Tuesday, November 18, 2008

Early Bird, Part 2

(David Lloyd, left, and Clyde Jackson Thompson in 1891)

Sara Thompson gave birth to her second son on Jan. 21, 1889, at the family's home in Coffey's Crossing, just west of Washington in Buffalo Township. She and her husband, Samuel, named the child David Lloyd Thompson, in honor of her father, Capt. David Haggerty.

The family moved to Kansas when David and older brother Clyde Jackson were still not in school. However, Sara and the boys returned to Washington several years later to live with her father. Sometime while attending Seventh Ward School on Shirls Avenue, David picked up the nickname "Dutch." A little later on, he would abandon his first name and start calling himself DeLloyd.

By the time the Wright brothers achieved the first powered flight at Kitty Hawk, N.C., on Dec. 17, 1903, Dutch was nearing his 15th birthday and already fascinated by the automobile and the speed of these new machines. School was not much to his liking, and when David H. Swart opened the first automobile garage in Washington County in 1905, in an old factory building on West Maiden Street in Washington, Dutch went to work for him as an apprentice. Swart went on to become a prominent auto dealer, selling Packards and other makes until his death at 81 in 1947, and his young apprentice, having learned to be a mechanic, graduated to racing autos.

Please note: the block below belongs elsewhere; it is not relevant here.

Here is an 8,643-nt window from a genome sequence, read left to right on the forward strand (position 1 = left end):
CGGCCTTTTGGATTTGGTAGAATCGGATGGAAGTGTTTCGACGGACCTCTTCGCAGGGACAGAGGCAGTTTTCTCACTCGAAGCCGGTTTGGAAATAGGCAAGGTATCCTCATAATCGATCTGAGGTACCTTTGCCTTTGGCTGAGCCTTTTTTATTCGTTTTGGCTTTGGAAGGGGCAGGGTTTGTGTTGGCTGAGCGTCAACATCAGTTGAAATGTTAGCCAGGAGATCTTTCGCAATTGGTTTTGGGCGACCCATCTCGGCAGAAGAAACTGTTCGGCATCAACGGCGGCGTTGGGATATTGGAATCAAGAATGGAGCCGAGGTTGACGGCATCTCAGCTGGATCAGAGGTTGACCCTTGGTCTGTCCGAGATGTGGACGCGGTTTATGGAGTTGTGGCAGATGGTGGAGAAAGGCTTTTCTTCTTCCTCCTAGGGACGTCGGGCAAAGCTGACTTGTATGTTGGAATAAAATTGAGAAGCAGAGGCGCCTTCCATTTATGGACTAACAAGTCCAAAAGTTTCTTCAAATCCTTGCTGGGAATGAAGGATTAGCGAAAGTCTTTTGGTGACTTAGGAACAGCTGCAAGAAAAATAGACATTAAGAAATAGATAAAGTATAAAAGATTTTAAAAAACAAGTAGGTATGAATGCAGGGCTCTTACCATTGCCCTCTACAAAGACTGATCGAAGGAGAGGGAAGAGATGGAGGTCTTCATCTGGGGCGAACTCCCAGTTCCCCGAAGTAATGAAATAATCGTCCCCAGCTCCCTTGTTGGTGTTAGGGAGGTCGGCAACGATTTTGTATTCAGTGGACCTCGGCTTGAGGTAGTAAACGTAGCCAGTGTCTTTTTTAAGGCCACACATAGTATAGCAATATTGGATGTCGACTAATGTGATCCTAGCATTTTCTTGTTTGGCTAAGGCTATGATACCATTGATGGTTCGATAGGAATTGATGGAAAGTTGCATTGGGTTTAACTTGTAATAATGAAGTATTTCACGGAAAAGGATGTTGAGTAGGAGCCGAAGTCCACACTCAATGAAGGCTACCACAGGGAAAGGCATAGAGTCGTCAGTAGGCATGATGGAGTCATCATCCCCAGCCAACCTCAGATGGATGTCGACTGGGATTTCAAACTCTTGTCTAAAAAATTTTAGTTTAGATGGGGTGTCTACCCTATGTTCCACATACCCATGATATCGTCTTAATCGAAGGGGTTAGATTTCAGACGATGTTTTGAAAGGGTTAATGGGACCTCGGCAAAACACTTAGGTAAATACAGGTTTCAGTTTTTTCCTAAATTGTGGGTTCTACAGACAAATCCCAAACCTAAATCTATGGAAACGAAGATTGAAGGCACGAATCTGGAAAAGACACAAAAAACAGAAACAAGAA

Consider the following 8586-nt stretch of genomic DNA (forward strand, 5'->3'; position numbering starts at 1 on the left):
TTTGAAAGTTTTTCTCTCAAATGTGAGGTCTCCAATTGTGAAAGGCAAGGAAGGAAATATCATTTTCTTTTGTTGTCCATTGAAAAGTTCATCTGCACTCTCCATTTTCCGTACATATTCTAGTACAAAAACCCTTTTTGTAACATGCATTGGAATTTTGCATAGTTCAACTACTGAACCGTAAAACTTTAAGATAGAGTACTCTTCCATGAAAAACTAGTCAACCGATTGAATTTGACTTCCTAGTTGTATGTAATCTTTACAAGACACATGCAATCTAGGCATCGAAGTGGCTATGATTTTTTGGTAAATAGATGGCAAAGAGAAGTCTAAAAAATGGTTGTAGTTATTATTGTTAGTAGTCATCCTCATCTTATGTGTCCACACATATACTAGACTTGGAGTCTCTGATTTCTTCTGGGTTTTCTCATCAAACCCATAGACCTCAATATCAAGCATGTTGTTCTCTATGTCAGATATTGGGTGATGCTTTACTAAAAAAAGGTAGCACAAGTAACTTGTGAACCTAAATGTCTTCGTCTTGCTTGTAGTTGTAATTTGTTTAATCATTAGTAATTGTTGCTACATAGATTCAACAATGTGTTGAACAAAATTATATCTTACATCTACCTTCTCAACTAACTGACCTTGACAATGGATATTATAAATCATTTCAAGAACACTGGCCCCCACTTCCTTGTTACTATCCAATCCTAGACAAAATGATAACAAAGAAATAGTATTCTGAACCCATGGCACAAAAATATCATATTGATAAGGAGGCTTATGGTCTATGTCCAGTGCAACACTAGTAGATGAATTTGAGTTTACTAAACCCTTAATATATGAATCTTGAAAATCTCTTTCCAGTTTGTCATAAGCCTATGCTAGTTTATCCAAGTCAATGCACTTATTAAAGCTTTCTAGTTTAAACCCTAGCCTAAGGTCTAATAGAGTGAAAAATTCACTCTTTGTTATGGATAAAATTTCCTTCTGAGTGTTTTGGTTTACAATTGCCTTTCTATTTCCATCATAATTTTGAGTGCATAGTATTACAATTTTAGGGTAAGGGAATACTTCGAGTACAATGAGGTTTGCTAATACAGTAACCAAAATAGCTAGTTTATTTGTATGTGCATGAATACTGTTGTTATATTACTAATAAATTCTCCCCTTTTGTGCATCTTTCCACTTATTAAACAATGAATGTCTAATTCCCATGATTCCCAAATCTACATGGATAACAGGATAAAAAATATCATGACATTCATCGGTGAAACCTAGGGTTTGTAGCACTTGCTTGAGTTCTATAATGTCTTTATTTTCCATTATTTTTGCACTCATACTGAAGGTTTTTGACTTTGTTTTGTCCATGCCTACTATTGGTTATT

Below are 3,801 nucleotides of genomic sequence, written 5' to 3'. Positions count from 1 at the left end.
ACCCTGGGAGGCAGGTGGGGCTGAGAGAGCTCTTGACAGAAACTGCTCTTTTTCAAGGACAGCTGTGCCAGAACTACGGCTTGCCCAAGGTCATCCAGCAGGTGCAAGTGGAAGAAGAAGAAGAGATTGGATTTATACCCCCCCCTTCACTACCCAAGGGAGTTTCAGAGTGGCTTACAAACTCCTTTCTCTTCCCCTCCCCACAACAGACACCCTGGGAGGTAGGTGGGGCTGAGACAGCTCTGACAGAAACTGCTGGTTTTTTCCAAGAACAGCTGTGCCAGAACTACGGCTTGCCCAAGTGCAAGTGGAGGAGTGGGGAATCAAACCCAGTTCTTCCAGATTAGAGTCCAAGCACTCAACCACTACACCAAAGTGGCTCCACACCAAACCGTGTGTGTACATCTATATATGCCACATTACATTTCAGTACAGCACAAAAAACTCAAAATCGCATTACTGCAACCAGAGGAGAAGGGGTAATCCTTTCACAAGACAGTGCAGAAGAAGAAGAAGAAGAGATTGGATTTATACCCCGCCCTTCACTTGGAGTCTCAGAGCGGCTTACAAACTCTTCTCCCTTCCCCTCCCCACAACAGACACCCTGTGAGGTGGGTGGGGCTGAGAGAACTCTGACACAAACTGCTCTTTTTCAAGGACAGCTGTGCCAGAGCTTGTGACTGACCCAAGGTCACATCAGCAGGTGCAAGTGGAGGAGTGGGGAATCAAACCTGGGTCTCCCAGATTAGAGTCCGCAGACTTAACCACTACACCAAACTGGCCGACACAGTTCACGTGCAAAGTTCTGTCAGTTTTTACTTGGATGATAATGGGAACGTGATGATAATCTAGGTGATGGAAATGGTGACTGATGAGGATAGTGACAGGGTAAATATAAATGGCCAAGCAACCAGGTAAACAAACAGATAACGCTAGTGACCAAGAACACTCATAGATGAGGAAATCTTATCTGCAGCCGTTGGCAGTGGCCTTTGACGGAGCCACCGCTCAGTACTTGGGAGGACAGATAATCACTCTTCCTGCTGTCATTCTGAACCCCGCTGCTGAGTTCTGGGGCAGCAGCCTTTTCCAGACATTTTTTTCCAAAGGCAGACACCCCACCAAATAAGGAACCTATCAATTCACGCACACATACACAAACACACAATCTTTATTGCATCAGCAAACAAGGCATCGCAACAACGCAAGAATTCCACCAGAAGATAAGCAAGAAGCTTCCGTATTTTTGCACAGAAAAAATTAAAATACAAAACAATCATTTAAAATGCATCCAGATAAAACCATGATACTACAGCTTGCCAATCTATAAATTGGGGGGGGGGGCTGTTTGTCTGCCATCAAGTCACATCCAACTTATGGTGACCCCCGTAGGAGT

But for Dutch, racing cars on dirt tracks and over rutted roads and fields was not thrilling enough. Orville and Wilbur Wright, and now many other mechanics, were designing flying machines that were more reliable, sturdy and could cover longer distances at higher altitude and greater speed.

And so, making what would become the most important decision of his life, in the summer of 1910, DeLloyd Thompson headed west, for St. Louis, to find a man named Walter Brookins.

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